The myth of the 'standard' drink
Consumers deserve to have accurate information when making important choices about drinking responsibly ("Driving blind, drinking blind," Commentary, Wednesday). That's why the Beer Institute supports the addition of straightforward nutritional information and alcohol content on all beverage labels. That's why we also support listing the alcohol content of beverages by volume of alcohol.
However, a misguided approach advocated in an April 30 Commentary column threatens to mislead consumers. The authors, George McGovern, a former Democratic presidential candidate, and Dick Armey, the former Republican House majority leader, contend that all "drinks" contain a "standard" amount of alcohol and that this information should be featured on beverage labels. Apparently, the authors are not cocktail drinkers.
As common sense tells us, there is no such standard. The amount of alcohol poured in a single hard-liquor drink can vary from drinking establishment to drinking establishment and from consumer to consumer. As a result, drinks vary considerably in size and strength. The idea of a standard drink is hard to swallow for another reason. It goes against the results of consumer surveys and studies on other food and beverage labeling. The data clearly shows that consumers make the best choices when presented with clear, accurate, commonsense information about a product.
The Beer Institute strongly supports pro-consumer labeling changes, including the addition of a statement of the percentage of alcohol by volume in a visible location on the label. Labeling a beverage's alcohol by volume arms consumers with useful information to make important choices. The same approach has been used for years in other food products and over-the-counter medications.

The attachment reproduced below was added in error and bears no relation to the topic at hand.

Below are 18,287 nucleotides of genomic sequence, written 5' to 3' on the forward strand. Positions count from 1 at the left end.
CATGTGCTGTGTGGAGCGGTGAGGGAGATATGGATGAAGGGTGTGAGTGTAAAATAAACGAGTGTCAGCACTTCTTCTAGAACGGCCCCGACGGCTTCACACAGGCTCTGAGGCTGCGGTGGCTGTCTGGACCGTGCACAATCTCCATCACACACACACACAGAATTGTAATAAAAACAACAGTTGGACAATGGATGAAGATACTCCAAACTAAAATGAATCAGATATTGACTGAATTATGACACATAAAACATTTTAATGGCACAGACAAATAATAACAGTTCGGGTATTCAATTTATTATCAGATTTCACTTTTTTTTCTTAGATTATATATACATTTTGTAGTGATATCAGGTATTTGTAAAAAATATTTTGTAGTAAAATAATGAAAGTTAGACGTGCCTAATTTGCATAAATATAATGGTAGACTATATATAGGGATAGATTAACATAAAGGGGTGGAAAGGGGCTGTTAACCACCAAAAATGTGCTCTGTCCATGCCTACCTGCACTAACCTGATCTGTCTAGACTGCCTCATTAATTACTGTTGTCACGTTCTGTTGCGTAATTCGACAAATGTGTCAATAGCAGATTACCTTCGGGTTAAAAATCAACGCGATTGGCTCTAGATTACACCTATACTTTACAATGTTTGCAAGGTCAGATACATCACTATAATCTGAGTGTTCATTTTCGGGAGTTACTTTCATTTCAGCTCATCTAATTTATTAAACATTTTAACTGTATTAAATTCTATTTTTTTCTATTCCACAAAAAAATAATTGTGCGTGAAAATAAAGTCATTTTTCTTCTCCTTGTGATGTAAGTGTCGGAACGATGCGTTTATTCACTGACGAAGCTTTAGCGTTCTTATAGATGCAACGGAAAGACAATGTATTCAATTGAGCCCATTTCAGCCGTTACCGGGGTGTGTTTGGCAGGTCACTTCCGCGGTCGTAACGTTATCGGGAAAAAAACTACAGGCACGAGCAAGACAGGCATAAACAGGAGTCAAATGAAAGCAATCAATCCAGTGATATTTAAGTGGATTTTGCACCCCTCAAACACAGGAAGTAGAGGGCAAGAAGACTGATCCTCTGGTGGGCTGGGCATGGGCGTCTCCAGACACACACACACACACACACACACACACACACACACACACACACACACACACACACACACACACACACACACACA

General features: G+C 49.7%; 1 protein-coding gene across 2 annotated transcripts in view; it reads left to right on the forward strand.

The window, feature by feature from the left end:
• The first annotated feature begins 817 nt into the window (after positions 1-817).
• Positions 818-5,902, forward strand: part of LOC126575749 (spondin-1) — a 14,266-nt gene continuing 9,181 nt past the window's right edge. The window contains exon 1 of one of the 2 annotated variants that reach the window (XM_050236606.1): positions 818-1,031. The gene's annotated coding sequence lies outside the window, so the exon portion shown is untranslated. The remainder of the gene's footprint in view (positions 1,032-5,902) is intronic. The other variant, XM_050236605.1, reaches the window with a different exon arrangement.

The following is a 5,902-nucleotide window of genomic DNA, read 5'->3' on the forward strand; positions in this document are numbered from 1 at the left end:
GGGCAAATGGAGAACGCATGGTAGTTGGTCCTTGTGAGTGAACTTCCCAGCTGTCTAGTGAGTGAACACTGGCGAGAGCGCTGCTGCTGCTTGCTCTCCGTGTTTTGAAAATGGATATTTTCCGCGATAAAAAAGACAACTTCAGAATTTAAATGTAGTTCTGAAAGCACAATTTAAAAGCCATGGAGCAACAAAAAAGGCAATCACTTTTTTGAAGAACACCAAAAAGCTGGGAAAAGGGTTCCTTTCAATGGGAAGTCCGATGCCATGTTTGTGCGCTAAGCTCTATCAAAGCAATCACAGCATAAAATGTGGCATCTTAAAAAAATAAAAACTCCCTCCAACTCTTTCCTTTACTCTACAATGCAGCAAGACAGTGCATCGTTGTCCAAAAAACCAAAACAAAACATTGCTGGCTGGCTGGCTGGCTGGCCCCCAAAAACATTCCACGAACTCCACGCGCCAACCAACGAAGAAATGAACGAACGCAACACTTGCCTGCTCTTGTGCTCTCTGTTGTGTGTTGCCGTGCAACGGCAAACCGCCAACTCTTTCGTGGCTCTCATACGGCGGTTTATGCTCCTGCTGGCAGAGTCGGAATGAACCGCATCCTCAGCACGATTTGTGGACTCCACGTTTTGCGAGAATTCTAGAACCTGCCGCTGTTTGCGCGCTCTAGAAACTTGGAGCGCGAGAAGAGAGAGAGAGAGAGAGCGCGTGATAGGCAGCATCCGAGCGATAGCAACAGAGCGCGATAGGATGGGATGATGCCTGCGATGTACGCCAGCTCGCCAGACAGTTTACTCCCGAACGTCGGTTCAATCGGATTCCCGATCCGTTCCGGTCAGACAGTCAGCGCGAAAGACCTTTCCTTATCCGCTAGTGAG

The Beer Institute isn't alone in advocating a straightforward approach to labeling alcoholic beverages. In fact, more than 110 members of the House and Senate supported an effort led by the Beer Institute to persuade the Alcohol and Tobacco Tax and Trade Bureau (TTB) — the regulatory agency considering the label changes — to reject label proposals that contain misleading information about alcohol content or "standard drinks."
We urge TTB to resist the disingenuous arguments of the hard-liquor industry, which would like consumers to believe that all alcoholic beverages are the same. Instead, TTB should make labeling changes that give consumers the right information to make the right decisions about drinking.
The Wright stuff
Up until now, I never considered Sen. Barack Obama to be a real candidate ("Can't get it Wright," Commentary, Friday). Just five years ago no one knew who he was. But now his old friend, the Rev. Jeremiah Wright is stabbing him in the back, taking advantage of their relationship for personal gain. The Clintons have had their friends stab them in the back for years. Up until now, Mr. Obama hasn't been important enough to stab in the back. I suppose now, however, Mr. Obama has arrived. Welcome to the real world of political success.
San Bruno, Calif.
Rights here, rights there
In the story "Thousands rally for U.S. immigration reform" (Nation, Friday), an illegal alien in Chicago by the name of Eric Molina is quoted as saying, "We have rights."